God bless the Gallaghers, A-students of rock history who knew their B-sides. Oasis singles are like mini-mixtapes, throwing in demos and live takes and remixes. Almost like Whoo Kid’s 50 Cent mixtape series, without the skits and gunshot transitions.



Take Me Away/I Will Believe (Live)/Columbia (White Label Demo)

Lyrics are not Noel Gallagher’s strong suit – “I’d like to be under the sea/but I’d probably need a phone.” But here’s the thing – it works. Noel’s songwriting is a good lesson for writers and artists. Don’t overthink, borrow what you need, be confident in your own voice. Of course it helps to have great songs and a crazy younger brother with a rock star attitude.



D’Yer Wanna Be A Spaceman?/Alive (8 Track Demo)/Bring It On Down (Live)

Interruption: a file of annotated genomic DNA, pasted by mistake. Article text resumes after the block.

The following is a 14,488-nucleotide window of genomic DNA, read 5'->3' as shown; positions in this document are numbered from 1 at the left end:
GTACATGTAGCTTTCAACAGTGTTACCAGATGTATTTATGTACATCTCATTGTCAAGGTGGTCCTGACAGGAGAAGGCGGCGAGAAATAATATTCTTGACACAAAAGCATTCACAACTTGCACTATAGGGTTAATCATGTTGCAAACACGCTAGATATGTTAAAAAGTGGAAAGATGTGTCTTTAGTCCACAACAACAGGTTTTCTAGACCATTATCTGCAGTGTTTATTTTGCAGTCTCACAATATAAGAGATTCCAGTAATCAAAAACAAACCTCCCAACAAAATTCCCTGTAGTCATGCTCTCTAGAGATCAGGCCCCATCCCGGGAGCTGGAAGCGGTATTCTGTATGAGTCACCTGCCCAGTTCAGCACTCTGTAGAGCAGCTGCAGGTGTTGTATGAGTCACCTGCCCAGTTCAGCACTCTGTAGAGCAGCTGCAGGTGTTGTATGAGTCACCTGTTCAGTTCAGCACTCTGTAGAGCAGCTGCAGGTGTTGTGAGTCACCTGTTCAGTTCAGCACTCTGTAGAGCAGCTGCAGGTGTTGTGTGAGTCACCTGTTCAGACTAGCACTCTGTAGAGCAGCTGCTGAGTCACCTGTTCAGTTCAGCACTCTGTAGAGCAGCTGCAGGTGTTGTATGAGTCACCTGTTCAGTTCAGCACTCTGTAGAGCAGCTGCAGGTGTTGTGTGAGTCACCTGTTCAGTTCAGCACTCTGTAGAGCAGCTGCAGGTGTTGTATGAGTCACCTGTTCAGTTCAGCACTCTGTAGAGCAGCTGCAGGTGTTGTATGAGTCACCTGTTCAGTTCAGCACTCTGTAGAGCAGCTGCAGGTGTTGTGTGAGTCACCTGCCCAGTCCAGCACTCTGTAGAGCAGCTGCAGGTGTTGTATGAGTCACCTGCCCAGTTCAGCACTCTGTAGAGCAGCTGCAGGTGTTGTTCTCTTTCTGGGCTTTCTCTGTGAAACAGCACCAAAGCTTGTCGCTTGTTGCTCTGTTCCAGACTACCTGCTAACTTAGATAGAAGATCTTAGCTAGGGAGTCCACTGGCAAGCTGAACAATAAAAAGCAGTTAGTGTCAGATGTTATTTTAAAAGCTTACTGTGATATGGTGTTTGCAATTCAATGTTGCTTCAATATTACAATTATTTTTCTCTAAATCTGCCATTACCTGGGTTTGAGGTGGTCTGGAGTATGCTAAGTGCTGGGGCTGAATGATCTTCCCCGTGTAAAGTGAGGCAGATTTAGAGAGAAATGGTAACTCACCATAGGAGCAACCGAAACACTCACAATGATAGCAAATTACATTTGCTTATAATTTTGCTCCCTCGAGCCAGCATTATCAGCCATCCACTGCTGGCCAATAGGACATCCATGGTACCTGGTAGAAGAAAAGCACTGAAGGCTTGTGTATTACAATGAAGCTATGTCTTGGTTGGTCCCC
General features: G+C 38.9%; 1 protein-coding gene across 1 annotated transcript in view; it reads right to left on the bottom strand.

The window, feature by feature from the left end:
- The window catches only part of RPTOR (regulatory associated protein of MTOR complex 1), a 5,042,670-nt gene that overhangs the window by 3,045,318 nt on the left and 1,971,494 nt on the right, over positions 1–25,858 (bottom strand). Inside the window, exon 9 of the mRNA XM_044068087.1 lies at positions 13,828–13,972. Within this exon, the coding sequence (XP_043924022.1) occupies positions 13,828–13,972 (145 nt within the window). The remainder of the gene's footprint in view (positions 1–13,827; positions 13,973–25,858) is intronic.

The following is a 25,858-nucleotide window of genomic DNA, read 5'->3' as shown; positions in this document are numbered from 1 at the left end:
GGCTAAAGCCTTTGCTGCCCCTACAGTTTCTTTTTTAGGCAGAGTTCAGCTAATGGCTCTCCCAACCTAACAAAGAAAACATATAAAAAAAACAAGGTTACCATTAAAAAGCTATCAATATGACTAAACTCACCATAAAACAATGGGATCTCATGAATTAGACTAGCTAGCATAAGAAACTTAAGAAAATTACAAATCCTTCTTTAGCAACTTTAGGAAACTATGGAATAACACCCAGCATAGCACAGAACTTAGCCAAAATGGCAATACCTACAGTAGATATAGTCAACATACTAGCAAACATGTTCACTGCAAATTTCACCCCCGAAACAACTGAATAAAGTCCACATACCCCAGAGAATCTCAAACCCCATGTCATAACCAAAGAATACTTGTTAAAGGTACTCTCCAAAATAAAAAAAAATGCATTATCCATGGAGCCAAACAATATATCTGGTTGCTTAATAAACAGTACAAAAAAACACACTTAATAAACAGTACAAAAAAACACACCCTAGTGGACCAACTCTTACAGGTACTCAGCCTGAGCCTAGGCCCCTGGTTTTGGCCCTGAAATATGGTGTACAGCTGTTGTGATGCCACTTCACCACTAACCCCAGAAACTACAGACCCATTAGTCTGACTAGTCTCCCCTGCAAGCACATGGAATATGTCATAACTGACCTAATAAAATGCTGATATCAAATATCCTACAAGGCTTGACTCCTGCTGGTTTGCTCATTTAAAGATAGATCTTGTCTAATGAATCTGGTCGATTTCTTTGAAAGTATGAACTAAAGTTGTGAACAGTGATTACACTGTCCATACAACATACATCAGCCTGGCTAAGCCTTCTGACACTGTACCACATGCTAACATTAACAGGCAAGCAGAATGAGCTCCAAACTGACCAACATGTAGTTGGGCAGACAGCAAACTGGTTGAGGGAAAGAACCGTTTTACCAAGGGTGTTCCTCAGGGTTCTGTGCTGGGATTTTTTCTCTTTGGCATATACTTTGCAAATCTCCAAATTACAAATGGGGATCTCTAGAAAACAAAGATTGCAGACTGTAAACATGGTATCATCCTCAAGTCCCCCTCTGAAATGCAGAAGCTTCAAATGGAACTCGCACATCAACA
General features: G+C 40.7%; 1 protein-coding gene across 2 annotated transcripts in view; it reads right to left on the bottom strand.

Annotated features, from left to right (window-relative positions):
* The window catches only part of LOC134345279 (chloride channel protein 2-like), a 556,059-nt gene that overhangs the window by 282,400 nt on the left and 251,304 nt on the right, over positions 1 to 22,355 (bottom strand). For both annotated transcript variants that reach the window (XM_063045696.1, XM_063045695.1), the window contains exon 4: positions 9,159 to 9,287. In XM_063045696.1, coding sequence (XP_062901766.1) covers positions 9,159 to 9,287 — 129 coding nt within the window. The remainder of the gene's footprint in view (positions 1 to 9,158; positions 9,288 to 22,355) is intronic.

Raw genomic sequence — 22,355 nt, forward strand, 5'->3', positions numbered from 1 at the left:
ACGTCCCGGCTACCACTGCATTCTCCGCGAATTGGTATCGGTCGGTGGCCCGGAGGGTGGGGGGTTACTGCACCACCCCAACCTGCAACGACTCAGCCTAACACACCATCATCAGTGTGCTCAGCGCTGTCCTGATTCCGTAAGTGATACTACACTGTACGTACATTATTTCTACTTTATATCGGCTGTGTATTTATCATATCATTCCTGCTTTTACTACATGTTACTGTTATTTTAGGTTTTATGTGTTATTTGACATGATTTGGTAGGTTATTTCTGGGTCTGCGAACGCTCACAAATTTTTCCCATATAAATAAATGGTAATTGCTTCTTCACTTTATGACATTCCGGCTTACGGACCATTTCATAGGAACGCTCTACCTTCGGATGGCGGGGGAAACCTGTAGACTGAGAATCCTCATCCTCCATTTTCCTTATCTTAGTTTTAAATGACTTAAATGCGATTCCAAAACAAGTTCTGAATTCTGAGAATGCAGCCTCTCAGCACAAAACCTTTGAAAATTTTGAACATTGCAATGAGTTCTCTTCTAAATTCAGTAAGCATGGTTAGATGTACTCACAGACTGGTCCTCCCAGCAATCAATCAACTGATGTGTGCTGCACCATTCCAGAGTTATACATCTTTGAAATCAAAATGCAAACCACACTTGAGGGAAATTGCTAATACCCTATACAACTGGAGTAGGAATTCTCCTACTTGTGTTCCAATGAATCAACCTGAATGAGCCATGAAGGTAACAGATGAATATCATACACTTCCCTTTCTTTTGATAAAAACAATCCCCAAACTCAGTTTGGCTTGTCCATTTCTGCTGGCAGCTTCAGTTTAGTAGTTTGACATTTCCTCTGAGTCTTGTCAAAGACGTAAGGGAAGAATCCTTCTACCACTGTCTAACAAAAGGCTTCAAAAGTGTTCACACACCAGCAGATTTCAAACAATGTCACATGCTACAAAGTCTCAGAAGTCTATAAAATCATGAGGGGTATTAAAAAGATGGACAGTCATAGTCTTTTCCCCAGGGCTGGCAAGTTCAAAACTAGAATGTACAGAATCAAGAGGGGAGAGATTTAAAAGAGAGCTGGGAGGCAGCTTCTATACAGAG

And already we have a song formula – 7th chord riff, cribbed vocal melody, nonsense lyrics. “Shakermaker” is the most egregious of the Definitely Maybe tunes in this sense, but it might be my favorite. It just has a goofy charm, an absurd semi-blues with a Coke jingle melody. “D’Yer Wanna Be A Spaceman?” is goofy too, with an acoustic slide riff like side two of Led Zeppelin III. “Alive” doesn’t sound like Oasis at all, all guitar arpeggios and an airy vocal melody. It’s okay but forgettable, unlike Noel’s best work which is immediate and undeniable. Glad they ditched the “Alive” formula after this.


Live Forever

Up In The Sky (Acoustic)/Cloudburst/Supersonic (Live April ’94)

“Live Forever” is an anthem, the sound of a club band with their sights already set on stadiums. I love Noel’s quote on its composition: “I remember Nirvana had a tune called ‘I Hate Myself And I Want To Die’ and I was like, ‘Well I’m not fucking having that.'” Nirvana has not aged nearly as well as Oasis for just this reason, and “Live Forever” is closer in spirit to Biggie’s “Juicy” than grunge or alternative rock.


Cigarettes And Alcohol

I Am The Walrus (Live)/Listen Up/Fade Away